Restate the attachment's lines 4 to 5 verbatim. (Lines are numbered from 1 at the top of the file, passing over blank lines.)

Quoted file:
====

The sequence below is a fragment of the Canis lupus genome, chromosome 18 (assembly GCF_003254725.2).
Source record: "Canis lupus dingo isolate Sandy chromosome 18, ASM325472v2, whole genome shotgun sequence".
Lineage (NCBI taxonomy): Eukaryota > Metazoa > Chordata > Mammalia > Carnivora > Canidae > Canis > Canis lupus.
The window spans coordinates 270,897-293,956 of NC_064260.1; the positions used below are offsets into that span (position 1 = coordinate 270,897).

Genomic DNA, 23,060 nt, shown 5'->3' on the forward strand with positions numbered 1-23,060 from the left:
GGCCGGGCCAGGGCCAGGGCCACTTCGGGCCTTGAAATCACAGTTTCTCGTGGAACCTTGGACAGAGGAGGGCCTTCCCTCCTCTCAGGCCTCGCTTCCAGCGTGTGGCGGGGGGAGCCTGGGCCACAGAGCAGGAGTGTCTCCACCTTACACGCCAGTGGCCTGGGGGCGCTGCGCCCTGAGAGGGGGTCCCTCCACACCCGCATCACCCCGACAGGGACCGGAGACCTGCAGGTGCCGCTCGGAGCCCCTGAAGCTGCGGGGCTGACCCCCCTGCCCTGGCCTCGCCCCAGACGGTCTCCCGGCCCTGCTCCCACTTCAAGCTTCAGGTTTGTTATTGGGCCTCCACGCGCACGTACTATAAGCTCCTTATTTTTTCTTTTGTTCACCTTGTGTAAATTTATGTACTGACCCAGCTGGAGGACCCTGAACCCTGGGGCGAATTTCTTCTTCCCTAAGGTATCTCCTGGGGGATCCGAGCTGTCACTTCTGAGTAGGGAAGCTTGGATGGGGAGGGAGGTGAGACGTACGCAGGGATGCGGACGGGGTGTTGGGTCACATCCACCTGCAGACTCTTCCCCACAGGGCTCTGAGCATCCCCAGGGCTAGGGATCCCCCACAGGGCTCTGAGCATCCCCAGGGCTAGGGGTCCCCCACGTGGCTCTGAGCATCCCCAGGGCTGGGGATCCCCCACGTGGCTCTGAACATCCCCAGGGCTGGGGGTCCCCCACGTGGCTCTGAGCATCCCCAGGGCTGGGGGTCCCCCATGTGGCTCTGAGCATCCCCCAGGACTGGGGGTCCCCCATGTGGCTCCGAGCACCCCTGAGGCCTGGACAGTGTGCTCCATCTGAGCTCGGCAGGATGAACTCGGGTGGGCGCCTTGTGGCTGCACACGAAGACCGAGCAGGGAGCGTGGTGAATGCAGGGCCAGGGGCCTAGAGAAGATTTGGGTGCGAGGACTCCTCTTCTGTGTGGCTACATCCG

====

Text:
The window spans coordinates 270,897-293,956 of NC_064260.1; the positions used below are offsets into that span (position 1 = coordinate 270,897).

Genomic DNA, 23,060 nt, shown 5'->3' on the forward strand with positions numbered 1-23,060 from the left: